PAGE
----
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How To Choose Bottles for Your Baby


Mother feeding baby with bottle
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Does it matter which bottle you buy for your baby? Often, it doesn't, but for some feeding situations, choosing the right baby bottle can make all the difference.

Don't Buy Too Many Bottles for Newborns

I have a theory about baby bottles, based on my own experiences with my daughter. Buying dozens of one baby bottle style before your baby arrives is the best way to ensure that your baby will hate that brand or style of bottle. Babies have very definite preferences right from the start, particularly about what goes in their mouth. Some babies need a bottle that does a good job of keeping air bubbles away from the nipple. You won't know that until baby is here and ready to eat. If you think you'd like to use a certain brand or type of bottle, buy one or two at first and see how your baby responds. You can always buy more bottles later on, or try out new brands if baby isn't happy with your initial choices.


    Bottle Nipple Shape May Be Important

    If you intend to formula-feed only, the shape of the bottle nipple isn't all that important as long as your baby happily eats from it. If you will be breastfeeding your baby but occasionally using a bottle, you may want to consider buying bottles with wide-base nipples that more closely resemble a mother's breast. Some babies have a hard time switching from the wide latch of breastfeeding to a narrow bottle nipple.


      Nipple Flow Rate Matters, Too

      The speed at which formula or breastmilk can come through the bottle nipple varies a lot by brand, and some brands even sell nipples designed for fast or slow flow. Most newborns will need a slower flow nipple at first, so that they don't have to gulp their dinner. Too-fast flow can cause tummy troubles for tiny babies. However, some infants may not like the slowest newborn flow nipples, so you may need to experiment a bit to find a nipple that lets your baby eat at his or her preferred pace. You should plan to buy faster flow nipples as your baby grows, too.


        Bottle Materials - Glass or Plastic

        Classic glass baby bottles are regaining popularity thanks to recent news about chemicals found in some plastics. Glass bottles are easy to care for and last a long time, but do pose the risk of cuts to mom or baby if one breaks. Several companies make cute bottle wraps out of silicone or cushy foam to help protect glass bottles from breaks. Plastic bottles may not last as long, but tend to be a bit cheaper. Experts disagree on whether plastics leach harmful chemicals into baby's dinner, but if you're concerned, there are plenty of BPA-free choices available today. Most bottles will say right on the label that they're BPA-free. If you choose to use a polycarbonate bottle that isn't BPA-free, consider hand-washing so you don't expose the bottle to the high heat of the dishwasher, and be sure to throw bottles away if they become cloudy or look scratched.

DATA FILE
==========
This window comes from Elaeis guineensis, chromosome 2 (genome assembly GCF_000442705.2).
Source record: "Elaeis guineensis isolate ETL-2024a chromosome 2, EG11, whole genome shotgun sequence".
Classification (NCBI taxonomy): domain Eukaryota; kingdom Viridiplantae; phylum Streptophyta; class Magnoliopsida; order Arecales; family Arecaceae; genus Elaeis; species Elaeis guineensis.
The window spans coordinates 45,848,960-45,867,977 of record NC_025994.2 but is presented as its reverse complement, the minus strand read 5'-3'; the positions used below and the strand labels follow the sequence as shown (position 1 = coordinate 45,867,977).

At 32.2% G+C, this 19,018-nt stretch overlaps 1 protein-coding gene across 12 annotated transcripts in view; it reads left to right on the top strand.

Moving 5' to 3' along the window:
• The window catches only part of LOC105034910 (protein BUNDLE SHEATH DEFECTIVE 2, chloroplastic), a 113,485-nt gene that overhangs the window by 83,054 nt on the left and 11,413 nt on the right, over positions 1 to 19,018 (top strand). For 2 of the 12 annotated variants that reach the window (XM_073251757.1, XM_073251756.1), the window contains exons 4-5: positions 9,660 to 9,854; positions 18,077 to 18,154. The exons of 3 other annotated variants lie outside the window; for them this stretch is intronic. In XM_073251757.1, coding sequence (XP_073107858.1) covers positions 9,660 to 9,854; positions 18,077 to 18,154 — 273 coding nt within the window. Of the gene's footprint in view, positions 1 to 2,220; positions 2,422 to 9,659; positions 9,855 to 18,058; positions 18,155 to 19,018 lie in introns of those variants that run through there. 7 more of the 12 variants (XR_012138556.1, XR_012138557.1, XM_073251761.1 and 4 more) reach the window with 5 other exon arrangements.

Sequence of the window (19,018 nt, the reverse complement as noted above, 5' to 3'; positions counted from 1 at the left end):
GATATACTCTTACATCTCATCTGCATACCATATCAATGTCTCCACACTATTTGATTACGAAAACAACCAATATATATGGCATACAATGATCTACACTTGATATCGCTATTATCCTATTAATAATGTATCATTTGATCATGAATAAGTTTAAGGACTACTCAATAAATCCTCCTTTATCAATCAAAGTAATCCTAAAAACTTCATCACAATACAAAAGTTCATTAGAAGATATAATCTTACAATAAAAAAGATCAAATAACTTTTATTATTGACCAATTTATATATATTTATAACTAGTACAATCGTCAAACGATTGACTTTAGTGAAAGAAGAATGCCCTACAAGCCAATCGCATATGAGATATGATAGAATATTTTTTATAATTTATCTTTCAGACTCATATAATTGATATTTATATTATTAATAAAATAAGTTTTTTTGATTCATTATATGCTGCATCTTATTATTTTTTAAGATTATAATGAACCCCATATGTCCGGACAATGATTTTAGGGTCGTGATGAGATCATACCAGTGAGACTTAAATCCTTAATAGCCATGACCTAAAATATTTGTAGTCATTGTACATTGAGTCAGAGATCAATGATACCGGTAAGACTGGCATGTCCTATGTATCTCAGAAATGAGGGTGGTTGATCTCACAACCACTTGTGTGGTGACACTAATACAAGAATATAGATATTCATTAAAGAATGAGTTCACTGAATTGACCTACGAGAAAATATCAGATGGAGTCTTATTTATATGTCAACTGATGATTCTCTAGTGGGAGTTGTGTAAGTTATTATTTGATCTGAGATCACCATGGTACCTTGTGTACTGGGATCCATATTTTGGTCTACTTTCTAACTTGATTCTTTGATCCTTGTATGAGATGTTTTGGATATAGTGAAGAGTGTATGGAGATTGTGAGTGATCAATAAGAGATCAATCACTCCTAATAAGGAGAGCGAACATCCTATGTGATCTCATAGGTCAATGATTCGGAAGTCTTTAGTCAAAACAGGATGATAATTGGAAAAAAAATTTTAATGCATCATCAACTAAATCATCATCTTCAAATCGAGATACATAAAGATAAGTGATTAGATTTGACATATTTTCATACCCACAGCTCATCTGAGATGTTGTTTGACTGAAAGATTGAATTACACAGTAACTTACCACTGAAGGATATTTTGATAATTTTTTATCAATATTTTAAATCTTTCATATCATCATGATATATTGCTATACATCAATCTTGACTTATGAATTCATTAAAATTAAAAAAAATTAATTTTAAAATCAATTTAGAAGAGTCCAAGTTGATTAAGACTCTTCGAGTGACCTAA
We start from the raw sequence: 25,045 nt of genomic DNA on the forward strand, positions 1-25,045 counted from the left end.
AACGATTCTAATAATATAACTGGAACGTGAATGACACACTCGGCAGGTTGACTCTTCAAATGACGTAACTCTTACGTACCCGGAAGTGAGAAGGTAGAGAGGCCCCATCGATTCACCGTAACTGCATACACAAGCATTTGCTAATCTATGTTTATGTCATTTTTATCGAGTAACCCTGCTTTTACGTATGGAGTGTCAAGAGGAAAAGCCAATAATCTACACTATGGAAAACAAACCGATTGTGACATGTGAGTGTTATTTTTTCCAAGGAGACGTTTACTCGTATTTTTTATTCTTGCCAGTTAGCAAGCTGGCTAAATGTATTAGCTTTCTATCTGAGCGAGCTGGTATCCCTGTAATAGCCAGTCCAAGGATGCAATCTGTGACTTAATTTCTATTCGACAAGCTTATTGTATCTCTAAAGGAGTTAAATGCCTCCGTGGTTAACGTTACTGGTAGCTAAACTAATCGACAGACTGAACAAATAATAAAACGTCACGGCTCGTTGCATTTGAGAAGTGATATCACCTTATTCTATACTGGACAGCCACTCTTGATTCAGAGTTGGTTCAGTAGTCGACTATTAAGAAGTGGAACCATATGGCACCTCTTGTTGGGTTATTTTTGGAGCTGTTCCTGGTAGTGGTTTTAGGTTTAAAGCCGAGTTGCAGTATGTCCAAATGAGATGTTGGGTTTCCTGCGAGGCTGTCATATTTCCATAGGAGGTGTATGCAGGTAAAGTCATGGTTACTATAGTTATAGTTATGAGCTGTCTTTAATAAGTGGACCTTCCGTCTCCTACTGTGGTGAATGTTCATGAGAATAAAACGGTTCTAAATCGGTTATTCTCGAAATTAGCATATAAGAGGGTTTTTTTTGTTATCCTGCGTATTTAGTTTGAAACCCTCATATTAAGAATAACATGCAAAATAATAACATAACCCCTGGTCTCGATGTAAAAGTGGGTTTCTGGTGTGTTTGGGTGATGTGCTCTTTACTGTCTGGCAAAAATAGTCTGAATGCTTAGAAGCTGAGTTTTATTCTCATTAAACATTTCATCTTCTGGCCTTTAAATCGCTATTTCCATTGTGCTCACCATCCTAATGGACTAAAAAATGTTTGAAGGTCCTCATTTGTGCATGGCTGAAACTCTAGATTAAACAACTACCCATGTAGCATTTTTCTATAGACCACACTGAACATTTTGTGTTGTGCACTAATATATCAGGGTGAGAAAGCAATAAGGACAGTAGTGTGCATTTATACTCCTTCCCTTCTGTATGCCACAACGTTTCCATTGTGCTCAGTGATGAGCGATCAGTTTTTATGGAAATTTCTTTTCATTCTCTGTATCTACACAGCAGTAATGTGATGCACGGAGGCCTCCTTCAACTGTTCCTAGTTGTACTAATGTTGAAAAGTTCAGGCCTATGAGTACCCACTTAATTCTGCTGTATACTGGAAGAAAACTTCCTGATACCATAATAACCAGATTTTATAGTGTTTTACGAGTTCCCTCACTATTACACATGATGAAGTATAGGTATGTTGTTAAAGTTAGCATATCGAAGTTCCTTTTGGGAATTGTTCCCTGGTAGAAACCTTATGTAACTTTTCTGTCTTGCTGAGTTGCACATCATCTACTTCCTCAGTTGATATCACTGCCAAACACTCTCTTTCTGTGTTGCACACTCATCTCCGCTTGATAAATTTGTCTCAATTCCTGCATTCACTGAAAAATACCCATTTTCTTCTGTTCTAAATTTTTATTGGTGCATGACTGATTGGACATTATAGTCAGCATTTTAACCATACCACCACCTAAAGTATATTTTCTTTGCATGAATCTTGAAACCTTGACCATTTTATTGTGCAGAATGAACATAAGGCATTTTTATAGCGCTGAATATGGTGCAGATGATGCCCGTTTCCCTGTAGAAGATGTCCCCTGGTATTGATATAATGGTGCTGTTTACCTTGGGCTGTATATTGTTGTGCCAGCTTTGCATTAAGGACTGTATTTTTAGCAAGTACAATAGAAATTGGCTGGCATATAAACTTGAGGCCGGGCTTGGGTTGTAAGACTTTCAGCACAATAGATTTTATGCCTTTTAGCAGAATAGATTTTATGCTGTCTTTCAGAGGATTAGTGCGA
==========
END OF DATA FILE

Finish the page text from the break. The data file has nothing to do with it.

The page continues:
Bottle Shapes and Vent Systems

          Some babies swallow more air than others as they eat, and some babies are more plagued by tummy discomforts than others. For babies that tend to be fussy after meals, bottles with an air vent system, or bottles with an angled shape, may help prevent so much air from entering baby's tummy, which may in turn reduce post-meal fussiness. If you buy a bottle with an odd shape, check to see if it is dishwasher safe, or if you can buy a special bottle brush to fit inside. The bottle won't be helpful for long if you can't get it clean. If you're planning to use a bottle warmer, you should also check to see if your special bottles fit in it.


            Drop-In Bottle Liners

            If you'd like to avoid much of the washing that goes along with bottle feeding, take a look at drop-in bottle liners. These flexible plastic bags fit inside some bottle systems and can be tossed in the trash after meals, so you only have to wash the bottle nipple and rinse the other parts. The downside is that you're adding more trash to your local landfill. Some babies swallow less air with this type of bottle system, though, so it may be worth it if your baby is extra-fussy after eating. This type of bottle also lets you avoid the concern of plastics chemicals leaching into baby's meal.


              Nipple Materials - Preference and Safety

              The dark-colored latex bottle nipples you may remember from your own childhood are still available, but are much less popular now that silicone bottle nipples are here. Clear silicone nipples don't pick up smells or tastes, even after many uses, and they don't carry the potential for allergies that latex can. Silicone nipples are also more difficult for baby to chew holes in, so there is less risk of choking on a piece that is chewed off. Industrious teethers can still chew through silicone, even though it's more difficult, so watch for any extra holes that may appear when baby sprouts new teeth.


                Size Matters for Baby Bottles

                Your newborn can easily get away with 4-ounce size bottles, as smaller babies don't eat that much in one sitting. If you'd like to get more use out of the bottles, you may want to consider buying 8- or 9-ounce bottles right from the start, though, because your baby will quickly require more food per meal. Just don't expect to fill that bottle all the way up right from the start. Look for bottles that have colorful, easy-to-read measurements on them. The colorless markings stamped onto many transparent plastic bottles are notoriously hard to read once the bottle is full of milk.


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